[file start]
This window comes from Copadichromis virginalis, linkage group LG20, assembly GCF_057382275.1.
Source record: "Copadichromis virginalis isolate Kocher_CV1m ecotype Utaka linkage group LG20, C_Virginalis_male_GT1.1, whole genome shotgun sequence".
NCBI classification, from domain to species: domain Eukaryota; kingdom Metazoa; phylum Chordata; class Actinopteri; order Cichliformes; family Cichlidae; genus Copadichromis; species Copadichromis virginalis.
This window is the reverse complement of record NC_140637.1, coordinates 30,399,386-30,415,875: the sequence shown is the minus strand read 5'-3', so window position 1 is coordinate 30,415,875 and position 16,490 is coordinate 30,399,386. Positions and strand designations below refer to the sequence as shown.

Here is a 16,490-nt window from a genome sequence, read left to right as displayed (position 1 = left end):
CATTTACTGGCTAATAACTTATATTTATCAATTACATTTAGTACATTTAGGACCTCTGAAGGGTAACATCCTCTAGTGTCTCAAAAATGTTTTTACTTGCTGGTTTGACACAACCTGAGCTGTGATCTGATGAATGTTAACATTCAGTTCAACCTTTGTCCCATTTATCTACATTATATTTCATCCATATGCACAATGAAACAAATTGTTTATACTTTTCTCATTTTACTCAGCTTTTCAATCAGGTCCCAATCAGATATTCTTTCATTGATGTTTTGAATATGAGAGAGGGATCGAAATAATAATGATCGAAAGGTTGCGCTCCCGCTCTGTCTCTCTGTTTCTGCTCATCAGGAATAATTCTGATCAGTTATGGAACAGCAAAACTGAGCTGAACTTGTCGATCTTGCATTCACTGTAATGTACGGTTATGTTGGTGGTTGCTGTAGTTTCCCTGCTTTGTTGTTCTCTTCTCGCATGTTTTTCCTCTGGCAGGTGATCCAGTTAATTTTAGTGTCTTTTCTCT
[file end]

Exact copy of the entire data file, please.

This window comes from Copadichromis virginalis, linkage group LG20, assembly GCF_057382275.1.
Source record: "Copadichromis virginalis isolate Kocher_CV1m ecotype Utaka linkage group LG20, C_Virginalis_male_GT1.1, whole genome shotgun sequence".
NCBI classification, from domain to species: domain Eukaryota; kingdom Metazoa; phylum Chordata; class Actinopteri; order Cichliformes; family Cichlidae; genus Copadichromis; species Copadichromis virginalis.
This window is the reverse complement of record NC_140637.1, coordinates 30,399,386-30,415,875: the sequence shown is the minus strand read 5'-3', so window position 1 is coordinate 30,415,875 and position 16,490 is coordinate 30,399,386. Positions and strand designations below refer to the sequence as shown.

Here is a 16,490-nt window from a genome sequence, read left to right as displayed (position 1 = left end):
CATTTACTGGCTAATAACTTATATTTATCAATTACATTTAGTACATTTAGGACCTCTGAAGGGTAACATCCTCTAGTGTCTCAAAAATGTTTTTACTTGCTGGTTTGACACAACCTGAGCTGTGATCTGATGAATGTTAACATTCAGTTCAACCTTTGTCCCATTTATCTACATTATATTTCATCCATATGCACAATGAAACAAATTGTTTATACTTTTCTCATTTTACTCAGCTTTTCAATCAGGTCCCAATCAGATATTCTTTCATTGATGTTTTGAATATGAGAGAGGGATCGAAATAATAATGATCGAAAGGTTGCGCTCCCGCTCTGTCTCTCTGTTTCTGCTCATCAGGAATAATTCTGATCAGTTATGGAACAGCAAAACTGAGCTGAACTTGTCGATCTTGCATTCACTGTAATGTACGGTTATGTTGGTGGTTGCTGTAGTTTCCCTGCTTTGTTGTTCTCTTCTCGCATGTTTTTCCTCTGGCAGGTGATCCAGTTAATTTTAGTGTCTTTTCTCT